Sudbury isn’t just a beautiful east coast city. It’s also full of history, life, and home to many historical events. One of the fun things about living on the east coast is that you can enjoy all of the rich history the area offers. Today we’ll be breaking some of the history of Sudbury down in a brief timeline that will leave you falling even more in love with the city.
1639: The City is Founded
The very first settlement of Sudbury started in 1638, and by the time it was incorporated in 1639, there were roughly 130 people living permanently in the area. That’s a pretty good size group given the time period in relation to the founding of the United States. Sudbury’s original town was the 9th permanently established settlement in this New World.
When the city was incorporated, there weren’t many known Native Americans living and using the area that was then Sudbury. Throughout the 1500 and 1600s, fur traders, explorers, and other English adventures spread disease and epidemics to the Native People. These diseases wiped out hundreds of thousands from the area with no chance for their immune systems because of never coming in contact with many of the deadly viruses.
1643: The First Church/Meeting Space was Built
As the settlers worked and developed the new city, they built the first meeting space in 1643. It was a huge accomplishment for their new city and served them well for many years. The structure was located on what would now be the North Cemetery in Wayland. Today you can find a historical marker near the road that reads “the first town center.”
1675-76: King Philip’s War and “The Sudbury Fight”
In June of 1675, an alliance with Native Americans was broken. The Native Americans that were part of the alliance decided that they wanted nothing to do with the New England settlers. They were finished sharing their land and didn’t want to be disturbed any longer. What broke out next was their attempt at killing or removing all of the settlers from the cities and lands they had developed and built.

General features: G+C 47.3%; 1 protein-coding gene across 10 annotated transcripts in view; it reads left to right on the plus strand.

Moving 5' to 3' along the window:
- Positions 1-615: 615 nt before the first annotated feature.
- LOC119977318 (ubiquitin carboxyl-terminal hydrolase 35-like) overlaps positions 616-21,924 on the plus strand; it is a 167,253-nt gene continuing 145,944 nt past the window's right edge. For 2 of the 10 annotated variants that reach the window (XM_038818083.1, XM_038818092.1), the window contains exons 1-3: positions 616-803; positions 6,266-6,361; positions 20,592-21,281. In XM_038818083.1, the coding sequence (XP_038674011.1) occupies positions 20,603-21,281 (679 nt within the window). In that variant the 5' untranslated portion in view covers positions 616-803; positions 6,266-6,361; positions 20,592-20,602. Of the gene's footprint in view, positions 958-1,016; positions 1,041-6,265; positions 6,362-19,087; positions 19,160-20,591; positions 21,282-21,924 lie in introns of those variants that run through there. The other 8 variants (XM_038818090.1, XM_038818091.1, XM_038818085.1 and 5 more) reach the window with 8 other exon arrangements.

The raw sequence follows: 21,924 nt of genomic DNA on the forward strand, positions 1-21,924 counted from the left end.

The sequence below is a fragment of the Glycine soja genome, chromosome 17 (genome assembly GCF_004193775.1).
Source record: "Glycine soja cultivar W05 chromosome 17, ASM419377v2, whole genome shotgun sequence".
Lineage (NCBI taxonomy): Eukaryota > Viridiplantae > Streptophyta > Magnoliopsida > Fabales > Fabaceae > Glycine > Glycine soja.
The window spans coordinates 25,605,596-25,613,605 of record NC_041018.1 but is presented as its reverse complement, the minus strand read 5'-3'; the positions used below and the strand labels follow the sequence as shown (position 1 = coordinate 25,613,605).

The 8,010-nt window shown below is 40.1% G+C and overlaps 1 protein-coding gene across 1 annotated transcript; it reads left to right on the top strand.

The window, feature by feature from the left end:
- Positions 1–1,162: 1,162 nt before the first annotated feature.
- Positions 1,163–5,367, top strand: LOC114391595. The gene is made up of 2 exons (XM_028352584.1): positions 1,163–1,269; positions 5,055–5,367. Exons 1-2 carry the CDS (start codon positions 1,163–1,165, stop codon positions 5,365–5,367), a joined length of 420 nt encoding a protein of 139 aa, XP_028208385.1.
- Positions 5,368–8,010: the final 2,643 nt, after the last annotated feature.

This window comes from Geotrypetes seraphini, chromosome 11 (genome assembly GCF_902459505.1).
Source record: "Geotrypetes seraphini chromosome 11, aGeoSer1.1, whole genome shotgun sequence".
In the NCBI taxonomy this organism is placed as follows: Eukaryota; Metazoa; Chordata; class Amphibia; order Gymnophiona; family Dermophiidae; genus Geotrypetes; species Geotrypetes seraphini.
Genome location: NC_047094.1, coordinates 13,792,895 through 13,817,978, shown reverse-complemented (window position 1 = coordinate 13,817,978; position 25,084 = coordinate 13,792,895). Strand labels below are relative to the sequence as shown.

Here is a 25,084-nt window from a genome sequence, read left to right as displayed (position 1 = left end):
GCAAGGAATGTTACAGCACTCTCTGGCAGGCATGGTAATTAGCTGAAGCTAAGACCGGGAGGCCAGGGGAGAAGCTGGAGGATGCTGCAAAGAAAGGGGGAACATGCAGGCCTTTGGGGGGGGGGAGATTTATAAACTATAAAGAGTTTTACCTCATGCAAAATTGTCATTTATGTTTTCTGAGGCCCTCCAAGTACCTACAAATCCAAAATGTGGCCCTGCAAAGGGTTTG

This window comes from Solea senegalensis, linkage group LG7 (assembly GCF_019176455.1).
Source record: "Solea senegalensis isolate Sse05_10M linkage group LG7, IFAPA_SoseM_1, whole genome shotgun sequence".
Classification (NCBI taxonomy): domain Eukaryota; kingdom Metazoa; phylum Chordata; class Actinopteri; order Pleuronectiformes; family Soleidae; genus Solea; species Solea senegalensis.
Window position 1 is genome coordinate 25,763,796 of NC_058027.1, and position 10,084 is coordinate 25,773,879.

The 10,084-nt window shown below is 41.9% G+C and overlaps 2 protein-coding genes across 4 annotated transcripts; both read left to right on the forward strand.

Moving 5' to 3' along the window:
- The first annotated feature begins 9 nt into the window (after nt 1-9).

The Native American tribes lost the war, which led to a further decrease in their numbers and poor treatment from the English settlers that lived in the area. It’s said that between both natives and new settlers, more than 20x people per capita were killed when compared to the Civil War. It was a truly devastating war.
1776: Sudbury and the Revolutionary War
The men of Sudbury fought hard during the Revolution to make the United States a free union. Their marks were left all over the war as they gave everything they had serving as minutemen and militia.
1780: Wayland Split Off
The size of Sudbury was originally much greater than any other city in Massachusetts, with a fast-growing community and well-maintained resources. In 1650 the city was nearly 40 square miles large, and today it’s just a bit more than 26. In 1780 the largest subtraction of land was made when today’s Wayland split off and formed its own town. Originally that new town was known as East Sudbury, but today we know it as Wayland.
There is a large gap in time from 1780 to today. The majority of events were political in nature, with many different zoning commissions and residents throughout the area deciding what parts of the city would stay and what would go. But, one thing to remember and take note of is that in just the last 60 years, the population of Sudbury has grown 10x. That massive amount of growth has led to several expansions in housing development. Companies have sprung up to help with the growth, and new city councils have laid out boundaries that help manage the new city of today.
Thomas Buckborough & Associates is one of those companies that popped up more than 25 years ago to start serving the growing population of Sudbury. Since that time, they have partnered with hundreds of residents to remodel, rebuild, and recreate their homes into the dwellings they love today. Design-build is what we do best.
If you’re located in Sudbury, and you’re looking for a remodeler, we’d love to help you build out the home of your dreams! Contact us today for a virtual consult!